Medical errors are a leading cause of death in the United States. These errors cause almost 250,000 deaths nationwide per year. This happens in Michigan and every other state on the map. The situation is so dire that Michigan Department of Health and Human Services provides in-depth information for medical professionals concerning patient safety.
Fatal Medical Errors Are Worryingly Frequent
An older report by the Institute of Medicine highlighted the frequency of medical mistakes. Then, it was estimated that 44,000 to 98,000 people die in US hospitals every year, but recent reports indicate that more than one percent of hospital patients die each year due to medical errors. One percent sounds like a small number, but it equals 400,201 deaths per year, which is significant.
A separate report by The Hopkins team relied on information from four studies that researched medical death rates from 2000 to 2008. The team discovered a mean death rate for US medical errors. By applying this rate to the 35 million hospital admissions in 2013, they discovered that 251,454 deaths were caused by medical mistakes. The accuracy of this figure is questionable, however, because researchers were unable to collect data about medical error deaths that occurred in outpatient clinics, nursing homes, and other non-hospital settings in this study. Because of this, there is controversy about which estimate is the most accurate. However, the large numbers determined through both studies prove that not enough is currently being done to address the issue of fatal medical errors.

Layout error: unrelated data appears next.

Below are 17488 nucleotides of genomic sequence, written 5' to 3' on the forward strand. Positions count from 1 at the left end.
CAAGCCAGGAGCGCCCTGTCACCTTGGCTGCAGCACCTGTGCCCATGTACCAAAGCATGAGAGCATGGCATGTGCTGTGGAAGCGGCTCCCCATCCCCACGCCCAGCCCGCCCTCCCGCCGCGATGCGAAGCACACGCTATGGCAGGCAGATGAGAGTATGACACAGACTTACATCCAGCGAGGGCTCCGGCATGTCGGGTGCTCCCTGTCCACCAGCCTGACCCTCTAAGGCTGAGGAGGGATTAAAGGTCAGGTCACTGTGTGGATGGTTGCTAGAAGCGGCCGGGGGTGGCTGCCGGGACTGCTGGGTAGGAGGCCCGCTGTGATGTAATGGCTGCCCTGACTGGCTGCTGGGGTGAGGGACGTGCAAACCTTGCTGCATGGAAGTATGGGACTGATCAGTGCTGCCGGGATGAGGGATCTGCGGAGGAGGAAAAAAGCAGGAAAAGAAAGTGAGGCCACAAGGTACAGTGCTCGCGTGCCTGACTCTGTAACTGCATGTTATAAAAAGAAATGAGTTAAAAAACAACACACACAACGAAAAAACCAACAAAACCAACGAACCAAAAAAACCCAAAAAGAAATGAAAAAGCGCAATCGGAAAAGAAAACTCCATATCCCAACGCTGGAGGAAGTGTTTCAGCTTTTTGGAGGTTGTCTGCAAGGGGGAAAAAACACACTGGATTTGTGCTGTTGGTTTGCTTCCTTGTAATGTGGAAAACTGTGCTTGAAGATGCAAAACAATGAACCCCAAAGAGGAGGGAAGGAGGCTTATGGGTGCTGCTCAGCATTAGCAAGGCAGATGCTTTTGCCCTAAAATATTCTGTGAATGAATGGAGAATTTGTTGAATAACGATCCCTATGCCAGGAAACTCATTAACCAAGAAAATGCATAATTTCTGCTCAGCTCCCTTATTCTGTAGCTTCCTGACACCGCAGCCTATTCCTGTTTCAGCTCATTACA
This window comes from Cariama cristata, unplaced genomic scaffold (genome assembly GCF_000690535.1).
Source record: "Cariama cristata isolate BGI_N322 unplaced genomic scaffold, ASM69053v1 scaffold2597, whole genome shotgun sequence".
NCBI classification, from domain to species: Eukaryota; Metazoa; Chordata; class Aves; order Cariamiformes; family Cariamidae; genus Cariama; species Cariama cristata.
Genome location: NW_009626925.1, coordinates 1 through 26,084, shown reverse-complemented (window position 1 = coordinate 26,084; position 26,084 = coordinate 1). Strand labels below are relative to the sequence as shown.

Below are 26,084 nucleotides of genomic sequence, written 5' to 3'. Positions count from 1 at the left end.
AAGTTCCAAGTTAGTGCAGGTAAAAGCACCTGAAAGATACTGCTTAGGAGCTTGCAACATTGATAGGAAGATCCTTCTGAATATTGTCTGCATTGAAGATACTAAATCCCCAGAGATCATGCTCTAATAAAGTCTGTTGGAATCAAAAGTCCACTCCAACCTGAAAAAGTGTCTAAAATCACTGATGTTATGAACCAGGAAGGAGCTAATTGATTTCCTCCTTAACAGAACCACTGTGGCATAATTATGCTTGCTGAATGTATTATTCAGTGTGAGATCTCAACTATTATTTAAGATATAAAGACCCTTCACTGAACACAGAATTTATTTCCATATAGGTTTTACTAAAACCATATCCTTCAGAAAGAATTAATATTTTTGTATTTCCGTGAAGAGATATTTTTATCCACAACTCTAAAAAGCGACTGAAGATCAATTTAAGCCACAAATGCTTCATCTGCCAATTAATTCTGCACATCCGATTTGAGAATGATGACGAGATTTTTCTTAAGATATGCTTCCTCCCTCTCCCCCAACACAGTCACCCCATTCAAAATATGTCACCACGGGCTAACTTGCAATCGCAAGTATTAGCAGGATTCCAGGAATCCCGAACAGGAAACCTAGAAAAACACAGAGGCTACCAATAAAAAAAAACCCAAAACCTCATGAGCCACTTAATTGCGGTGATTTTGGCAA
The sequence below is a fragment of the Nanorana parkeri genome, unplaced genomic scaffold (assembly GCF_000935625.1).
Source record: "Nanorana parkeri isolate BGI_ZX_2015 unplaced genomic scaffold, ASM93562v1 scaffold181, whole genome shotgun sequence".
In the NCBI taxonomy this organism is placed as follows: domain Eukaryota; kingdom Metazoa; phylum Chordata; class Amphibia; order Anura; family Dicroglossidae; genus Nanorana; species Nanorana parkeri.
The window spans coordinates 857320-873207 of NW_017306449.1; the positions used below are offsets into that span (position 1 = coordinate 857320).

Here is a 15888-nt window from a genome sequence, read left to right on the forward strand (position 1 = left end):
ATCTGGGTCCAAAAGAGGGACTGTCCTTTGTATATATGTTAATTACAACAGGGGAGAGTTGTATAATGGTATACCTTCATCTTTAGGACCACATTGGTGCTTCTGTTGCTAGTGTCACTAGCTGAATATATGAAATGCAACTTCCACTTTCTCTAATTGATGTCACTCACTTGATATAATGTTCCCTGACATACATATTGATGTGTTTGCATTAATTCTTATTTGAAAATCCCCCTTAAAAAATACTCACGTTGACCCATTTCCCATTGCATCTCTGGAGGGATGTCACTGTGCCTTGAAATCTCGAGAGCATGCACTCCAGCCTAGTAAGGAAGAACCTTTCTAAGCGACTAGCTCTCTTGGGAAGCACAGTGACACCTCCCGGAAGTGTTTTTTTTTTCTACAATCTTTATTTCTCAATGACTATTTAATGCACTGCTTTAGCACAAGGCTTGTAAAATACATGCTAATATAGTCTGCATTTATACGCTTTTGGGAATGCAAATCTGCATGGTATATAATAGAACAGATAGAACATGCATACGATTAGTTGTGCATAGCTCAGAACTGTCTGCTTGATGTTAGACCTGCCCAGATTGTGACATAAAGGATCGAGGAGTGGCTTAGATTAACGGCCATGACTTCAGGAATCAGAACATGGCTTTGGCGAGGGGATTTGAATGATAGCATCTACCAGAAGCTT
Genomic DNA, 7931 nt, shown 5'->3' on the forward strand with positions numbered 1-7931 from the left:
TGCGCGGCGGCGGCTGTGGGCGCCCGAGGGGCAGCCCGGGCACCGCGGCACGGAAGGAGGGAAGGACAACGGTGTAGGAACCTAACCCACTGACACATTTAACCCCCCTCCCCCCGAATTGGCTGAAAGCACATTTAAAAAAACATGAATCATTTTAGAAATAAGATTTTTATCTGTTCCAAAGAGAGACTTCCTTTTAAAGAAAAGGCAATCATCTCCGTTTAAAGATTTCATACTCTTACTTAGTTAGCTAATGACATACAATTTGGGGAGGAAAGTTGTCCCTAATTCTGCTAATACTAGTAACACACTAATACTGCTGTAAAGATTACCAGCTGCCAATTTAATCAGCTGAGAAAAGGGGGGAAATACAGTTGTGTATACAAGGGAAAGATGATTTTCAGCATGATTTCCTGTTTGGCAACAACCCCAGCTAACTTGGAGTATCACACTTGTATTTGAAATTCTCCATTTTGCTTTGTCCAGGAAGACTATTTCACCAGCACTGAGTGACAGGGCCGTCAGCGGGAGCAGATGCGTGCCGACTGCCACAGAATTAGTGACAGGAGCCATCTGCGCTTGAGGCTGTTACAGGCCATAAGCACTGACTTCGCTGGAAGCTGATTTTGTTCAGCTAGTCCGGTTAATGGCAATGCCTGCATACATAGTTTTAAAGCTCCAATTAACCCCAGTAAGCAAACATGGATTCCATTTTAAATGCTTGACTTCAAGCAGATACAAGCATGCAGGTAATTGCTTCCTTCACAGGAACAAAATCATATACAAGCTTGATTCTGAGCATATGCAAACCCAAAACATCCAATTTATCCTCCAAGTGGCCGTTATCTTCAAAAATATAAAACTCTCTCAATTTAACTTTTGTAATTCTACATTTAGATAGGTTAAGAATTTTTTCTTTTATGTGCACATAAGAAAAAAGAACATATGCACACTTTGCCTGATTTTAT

Reforming Current Methods of Reporting Fatal Medical Errors
Another contributing factor to fatal medical errors is that patient safety is often overlooked in favor of other performance improvement mandates. Reforming the methods of reporting medical errors could make a difference in the prevalence of fatal medical errors because it could impose a higher level of accountability and responsibility on the medical professional. This would also help medical providers know more about where to focus prevention efforts.
To encourage accurate reporting, the Centers for Disease Control (CDC) has been asked to create a new death certificate format. The new format would make it easier for coroners, doctors, and medical examiners to report medical errors that contributed to a patient’s death. The change hasn’t been implemented, but the CDC acknowledges medical error deaths are under-reported.
Medical error deaths are an ignored epidemic. Lapses in judgment, incorrect diagnoses, and lack of skill or coordination are preventable complications that lead to patient deaths. Considering the efforts to reform the US healthcare system, these deaths should be nonexistent; but unfortunately, efforts to ensure safer medical care have failed.